This week marks the second anniversary of the official nomination of Donald Trump to be the Republican nominee for president – and a corresponding increase in my Facebook comments on the 2016 election. For posterity’s sake, and to see how well my thoughts at the time held up, I’ll repost those comments here in their original form, without further editing (except adding some bold for emphasis) and with little to no additional commentary.
To start, here’s what I wrote about Trump’s acceptance speech at the Republican National Convention. I think it’s held up; even as Trump has continued to criticize Hillary Clinton and implied she should be investigated, he’s doing very little to actually follow through on this rhetoric – I suspect in part for the reasons described below, but also because any alleged crimes for which Clinton could be investigated have almost certainly been committed by Trump and/or those in his inner circle.
From July 22, 2016:
There was a moment during his acceptance speech tonight that for me encapsulates a good deal of what is deeply troubling about the Donald Trump campaign (well, OK, there were several of those moments, but let’s focus on this one):
When Trump turned to the subject of Hillary Clinton’s email scandal, he argued that what she “really did” was much worse than the harsh language used by the FBI director, who was helping “save her” from paying for her “terrible crimes.” The next sentence, he described it as “an egregious crime,” and said she is “getting away with it.”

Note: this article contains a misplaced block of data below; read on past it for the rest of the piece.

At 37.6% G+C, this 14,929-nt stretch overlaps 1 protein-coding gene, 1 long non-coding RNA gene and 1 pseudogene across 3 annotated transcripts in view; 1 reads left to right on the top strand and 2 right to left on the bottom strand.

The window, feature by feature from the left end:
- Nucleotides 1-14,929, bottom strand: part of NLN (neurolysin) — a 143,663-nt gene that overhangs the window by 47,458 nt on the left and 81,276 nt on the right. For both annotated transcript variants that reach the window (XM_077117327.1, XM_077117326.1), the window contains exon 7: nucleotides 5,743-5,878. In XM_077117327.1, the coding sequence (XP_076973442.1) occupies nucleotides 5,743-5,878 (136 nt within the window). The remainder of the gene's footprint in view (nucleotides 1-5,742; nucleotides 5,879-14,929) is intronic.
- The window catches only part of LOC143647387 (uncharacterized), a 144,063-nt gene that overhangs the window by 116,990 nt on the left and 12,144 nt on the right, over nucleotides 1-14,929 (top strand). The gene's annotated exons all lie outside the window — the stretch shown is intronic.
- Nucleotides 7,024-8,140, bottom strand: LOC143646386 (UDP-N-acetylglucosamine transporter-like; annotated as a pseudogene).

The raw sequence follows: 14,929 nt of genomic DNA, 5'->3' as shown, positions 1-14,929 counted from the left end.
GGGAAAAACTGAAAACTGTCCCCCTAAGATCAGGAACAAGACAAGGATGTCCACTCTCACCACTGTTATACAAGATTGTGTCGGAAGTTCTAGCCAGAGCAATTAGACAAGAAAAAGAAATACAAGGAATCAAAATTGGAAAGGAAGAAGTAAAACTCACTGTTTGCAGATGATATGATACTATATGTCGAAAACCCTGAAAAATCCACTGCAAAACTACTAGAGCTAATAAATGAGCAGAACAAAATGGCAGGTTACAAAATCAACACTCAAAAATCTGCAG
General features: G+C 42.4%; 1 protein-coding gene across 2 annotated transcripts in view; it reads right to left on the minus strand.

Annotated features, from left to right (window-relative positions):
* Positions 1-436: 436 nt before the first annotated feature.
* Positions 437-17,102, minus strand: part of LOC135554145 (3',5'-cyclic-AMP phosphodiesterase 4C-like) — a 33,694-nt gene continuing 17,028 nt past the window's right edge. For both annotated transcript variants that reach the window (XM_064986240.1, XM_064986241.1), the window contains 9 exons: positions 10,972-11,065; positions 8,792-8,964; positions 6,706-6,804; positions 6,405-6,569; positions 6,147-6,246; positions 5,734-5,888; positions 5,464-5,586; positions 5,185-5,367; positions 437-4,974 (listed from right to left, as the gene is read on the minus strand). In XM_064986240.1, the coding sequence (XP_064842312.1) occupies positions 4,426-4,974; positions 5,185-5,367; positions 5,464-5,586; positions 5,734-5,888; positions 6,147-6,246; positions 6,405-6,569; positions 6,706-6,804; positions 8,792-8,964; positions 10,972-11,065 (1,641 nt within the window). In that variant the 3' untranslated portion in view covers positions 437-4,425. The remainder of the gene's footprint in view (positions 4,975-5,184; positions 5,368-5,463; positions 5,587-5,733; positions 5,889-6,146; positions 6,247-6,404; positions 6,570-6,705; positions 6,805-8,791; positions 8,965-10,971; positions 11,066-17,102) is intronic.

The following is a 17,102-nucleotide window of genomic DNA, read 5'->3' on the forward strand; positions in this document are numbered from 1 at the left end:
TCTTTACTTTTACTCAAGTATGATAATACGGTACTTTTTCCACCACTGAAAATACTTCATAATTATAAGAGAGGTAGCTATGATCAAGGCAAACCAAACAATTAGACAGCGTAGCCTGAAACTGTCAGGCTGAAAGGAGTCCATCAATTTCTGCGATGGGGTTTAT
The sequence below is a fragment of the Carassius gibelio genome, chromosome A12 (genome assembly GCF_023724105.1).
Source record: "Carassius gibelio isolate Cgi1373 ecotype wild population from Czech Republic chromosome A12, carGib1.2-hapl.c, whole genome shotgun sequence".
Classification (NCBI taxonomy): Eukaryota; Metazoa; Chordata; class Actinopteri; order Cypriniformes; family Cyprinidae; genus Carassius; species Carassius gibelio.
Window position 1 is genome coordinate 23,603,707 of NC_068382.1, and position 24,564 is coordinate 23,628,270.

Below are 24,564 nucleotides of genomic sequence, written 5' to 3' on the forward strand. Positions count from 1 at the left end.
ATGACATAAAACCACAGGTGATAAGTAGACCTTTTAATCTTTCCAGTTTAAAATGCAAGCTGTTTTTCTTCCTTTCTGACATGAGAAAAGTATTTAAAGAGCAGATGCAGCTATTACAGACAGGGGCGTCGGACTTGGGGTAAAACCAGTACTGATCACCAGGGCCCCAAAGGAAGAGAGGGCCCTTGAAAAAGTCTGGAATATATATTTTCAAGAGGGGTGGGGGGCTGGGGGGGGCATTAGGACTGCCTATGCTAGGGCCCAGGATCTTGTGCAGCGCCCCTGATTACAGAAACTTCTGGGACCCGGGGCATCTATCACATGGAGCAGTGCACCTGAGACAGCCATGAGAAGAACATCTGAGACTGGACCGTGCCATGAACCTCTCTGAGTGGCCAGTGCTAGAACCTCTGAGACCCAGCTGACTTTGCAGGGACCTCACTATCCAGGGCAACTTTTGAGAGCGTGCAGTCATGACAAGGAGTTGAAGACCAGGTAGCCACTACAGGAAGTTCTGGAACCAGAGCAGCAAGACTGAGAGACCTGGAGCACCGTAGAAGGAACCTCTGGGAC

In response, the crowd chanted, as it has all week, “Lock her up!” Trump seemed to dismiss that call by replying, “Let’s defeat her in November.”
But why would he say that? Trump’s whole speech was about restoring law and order to what must logically be a lawless and orderless country, one that is wrapped in the chaos of crime and corruption that only Trump can end. But why, then, won’t he agree that Clinton should be locked up? According to him, she is “getting away with” “terrible crimes,” “an egregious crime” only because of the corruption of the director of the FBI (who’s a Republican, by the way, but never mind). As the “law and order” candidate, shouldn’t he be concerned with enforcing the laws he feels Clinton has broken, and making sure she stops getting away with terrible, egregious crimes?
What could be the reason for Trump to back away from the natural consequences of his own rhetoric? Could it be that he doesn’t actually believe it – doesn’t actually believe that Clinton is guilty of an egregious crime, or doesn’t actually believe that the system is as corrupt and rigged as he says it is, or doesn’t actually intend to do much to fix it?
Or could it be that when Donald Trump talks about “law and order,” he’s not talking about people like Hillary Clinton at all? Perhaps the targets of his laws would look different than Clinton, would sound different than Clinton, would worship different than Clinton – all to ensure the illusion of order for those who look, sound and worship similar to Trump.
Perhaps Trump unwittingly gave us a glimpse tonight into his con game – leading his supporters down dark and dangerous paths to soothe their fear and resentment, only to back away when they take his words too seriously, when they actually expect him to deliver on the sweet assurances he offered them. And what happens then, when they look around, deep in the woods into which he led them, and find him gone? How do they find their way back to the light?
For that matter, how do any of us?